Zero contracted,
a quart of tasks pours
into his pintpot of hours

He juggles rent and food,
fuel and debit,
hand to mouth.

There is no trickle down,
there is no end,
it will get worse.
Bleak, is it not?
But bleaker still is an article in Science that reports a study into the 94 ecological processes that are the basis of healthy marine, freshwater and terrestrial ecosystems. Unfortunately 80% are already showing signs of distress and response to climate change. You can read about it for yourself here.
We appear incapable of treating members of our own species fairly let alone of curtailing our destructive behaviours. There will be a price to pay for our actions.
he swapped his wife for the radio
by acrimony not by choice

and here he is in the night
twisting in memory soaked sheets

balancing recrimination
against sleep

the pressure of the night
compress the voice on the World Service

dream switch

to a grandstand view
of his hopes falling at the first hurdle

then dead horse heavy
he is trapped beneath

it will take years to get free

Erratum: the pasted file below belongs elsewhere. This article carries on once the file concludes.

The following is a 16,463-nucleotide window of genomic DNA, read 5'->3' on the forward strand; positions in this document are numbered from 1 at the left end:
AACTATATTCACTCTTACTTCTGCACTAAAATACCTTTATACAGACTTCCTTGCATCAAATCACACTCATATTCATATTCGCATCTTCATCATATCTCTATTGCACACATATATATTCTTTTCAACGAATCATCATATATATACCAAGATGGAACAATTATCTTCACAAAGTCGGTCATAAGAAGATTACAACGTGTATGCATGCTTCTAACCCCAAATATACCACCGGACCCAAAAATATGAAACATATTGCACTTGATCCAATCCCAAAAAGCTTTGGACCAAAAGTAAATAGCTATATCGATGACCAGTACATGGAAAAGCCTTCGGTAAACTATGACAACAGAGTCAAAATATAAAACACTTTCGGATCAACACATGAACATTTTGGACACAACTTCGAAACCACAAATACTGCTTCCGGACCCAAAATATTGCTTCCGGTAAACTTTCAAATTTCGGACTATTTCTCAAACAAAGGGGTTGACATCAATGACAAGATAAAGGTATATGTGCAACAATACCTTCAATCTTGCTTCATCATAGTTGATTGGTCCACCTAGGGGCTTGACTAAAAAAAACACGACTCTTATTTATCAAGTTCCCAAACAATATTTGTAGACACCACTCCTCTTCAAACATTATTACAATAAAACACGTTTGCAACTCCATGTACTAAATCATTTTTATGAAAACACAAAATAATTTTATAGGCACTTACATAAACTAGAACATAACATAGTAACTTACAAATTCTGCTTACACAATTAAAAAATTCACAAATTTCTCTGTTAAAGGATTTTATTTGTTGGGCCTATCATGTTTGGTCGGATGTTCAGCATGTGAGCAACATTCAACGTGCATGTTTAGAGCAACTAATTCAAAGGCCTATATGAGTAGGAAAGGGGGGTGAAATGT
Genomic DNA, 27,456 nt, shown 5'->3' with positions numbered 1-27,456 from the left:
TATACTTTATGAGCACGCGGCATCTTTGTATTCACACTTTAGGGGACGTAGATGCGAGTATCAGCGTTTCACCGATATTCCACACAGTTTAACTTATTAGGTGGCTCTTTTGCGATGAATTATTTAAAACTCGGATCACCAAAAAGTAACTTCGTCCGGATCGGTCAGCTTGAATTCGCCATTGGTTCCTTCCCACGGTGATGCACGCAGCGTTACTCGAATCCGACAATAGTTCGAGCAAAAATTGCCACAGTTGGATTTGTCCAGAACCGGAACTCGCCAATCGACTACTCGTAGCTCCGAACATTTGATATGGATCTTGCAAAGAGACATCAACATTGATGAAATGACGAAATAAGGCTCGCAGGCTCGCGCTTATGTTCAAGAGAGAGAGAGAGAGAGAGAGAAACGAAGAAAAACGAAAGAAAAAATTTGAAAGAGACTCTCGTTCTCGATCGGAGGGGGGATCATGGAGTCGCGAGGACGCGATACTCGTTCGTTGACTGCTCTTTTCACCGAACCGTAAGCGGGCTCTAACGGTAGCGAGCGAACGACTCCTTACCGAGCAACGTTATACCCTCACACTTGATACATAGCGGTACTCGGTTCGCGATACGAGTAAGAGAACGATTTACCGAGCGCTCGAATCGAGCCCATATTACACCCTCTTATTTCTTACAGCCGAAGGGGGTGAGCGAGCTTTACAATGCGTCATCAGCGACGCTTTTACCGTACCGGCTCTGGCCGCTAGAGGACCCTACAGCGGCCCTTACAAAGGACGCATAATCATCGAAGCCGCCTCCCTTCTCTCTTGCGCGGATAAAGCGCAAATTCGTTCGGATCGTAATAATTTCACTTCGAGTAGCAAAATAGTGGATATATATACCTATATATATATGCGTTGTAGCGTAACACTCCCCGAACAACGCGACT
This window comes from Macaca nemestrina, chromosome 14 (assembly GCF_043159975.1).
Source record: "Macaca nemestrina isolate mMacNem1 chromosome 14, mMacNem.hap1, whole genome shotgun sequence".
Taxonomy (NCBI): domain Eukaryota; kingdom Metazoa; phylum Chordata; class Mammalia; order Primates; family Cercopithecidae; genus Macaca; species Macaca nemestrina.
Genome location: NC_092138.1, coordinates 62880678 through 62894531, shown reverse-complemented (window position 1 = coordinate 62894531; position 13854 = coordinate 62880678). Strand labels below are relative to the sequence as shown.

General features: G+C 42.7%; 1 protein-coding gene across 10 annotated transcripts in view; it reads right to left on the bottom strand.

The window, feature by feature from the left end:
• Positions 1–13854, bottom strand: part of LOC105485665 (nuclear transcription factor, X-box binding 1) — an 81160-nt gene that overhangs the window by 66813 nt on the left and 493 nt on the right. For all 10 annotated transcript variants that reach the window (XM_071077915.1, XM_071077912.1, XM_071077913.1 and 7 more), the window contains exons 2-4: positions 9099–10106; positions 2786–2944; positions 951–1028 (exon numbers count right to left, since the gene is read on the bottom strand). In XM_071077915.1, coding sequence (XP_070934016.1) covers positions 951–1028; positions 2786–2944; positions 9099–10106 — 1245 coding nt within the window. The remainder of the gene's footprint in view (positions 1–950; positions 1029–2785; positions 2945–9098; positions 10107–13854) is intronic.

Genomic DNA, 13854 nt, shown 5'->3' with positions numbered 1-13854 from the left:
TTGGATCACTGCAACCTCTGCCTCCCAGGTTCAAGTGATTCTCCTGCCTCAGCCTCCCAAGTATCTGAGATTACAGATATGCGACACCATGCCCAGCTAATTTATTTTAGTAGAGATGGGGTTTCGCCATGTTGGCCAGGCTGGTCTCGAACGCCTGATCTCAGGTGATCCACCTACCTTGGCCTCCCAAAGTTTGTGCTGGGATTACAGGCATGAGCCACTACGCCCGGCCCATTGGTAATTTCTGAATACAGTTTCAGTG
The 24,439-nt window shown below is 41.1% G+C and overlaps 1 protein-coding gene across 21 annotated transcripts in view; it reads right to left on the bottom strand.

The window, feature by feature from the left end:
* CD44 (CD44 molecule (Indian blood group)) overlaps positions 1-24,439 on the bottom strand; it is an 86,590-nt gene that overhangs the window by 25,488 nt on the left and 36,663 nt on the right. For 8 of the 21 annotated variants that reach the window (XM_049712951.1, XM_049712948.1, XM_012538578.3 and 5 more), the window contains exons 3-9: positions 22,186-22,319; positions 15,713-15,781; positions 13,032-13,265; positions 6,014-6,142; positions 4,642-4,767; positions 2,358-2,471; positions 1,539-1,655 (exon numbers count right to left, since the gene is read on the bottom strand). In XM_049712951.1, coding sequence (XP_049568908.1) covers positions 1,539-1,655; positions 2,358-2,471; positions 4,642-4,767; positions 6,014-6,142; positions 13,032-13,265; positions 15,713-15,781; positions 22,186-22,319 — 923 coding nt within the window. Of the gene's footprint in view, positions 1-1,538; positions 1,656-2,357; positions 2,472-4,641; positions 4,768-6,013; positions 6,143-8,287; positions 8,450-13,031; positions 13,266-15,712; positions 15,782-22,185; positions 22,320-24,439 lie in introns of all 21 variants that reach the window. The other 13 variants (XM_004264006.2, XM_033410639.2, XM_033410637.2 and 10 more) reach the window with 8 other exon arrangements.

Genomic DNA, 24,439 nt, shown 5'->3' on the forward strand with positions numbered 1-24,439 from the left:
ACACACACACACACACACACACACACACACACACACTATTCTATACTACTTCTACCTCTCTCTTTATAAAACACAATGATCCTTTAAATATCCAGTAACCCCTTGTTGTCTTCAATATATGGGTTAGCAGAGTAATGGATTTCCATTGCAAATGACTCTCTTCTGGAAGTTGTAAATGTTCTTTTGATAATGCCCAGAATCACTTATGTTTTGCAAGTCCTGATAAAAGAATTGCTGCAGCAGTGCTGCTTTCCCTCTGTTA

I have revised this poem. You can read the first draft here. Discussing it with the Secret Poets led me led me to expand the middle stanza. Hopefully this makes it clearer.
Bob Marley came to mind as I wrote this post. The lines: think your in heaven, when your living in hell seem to me to sum up the perspective of those with the power. 
Peace, love and unity. Until the next time.

Saturday 12 November 2016


I was as surprised as anyone to hear that Leonard Cohen had died. 
I never met the man but I owed him a great deal.
I was 12 or 13 when I first heard him. The second album had just come out and I was sold. The lyrics, the music and the implied lifestyle seemed so attractive. I made the decision that I too would be a poet. I have never looked back.
He was inspirational in many ways. The dedication to his art; his willingness to spend years distilling a piece into perfection; his celebration of God; his humour and humanity.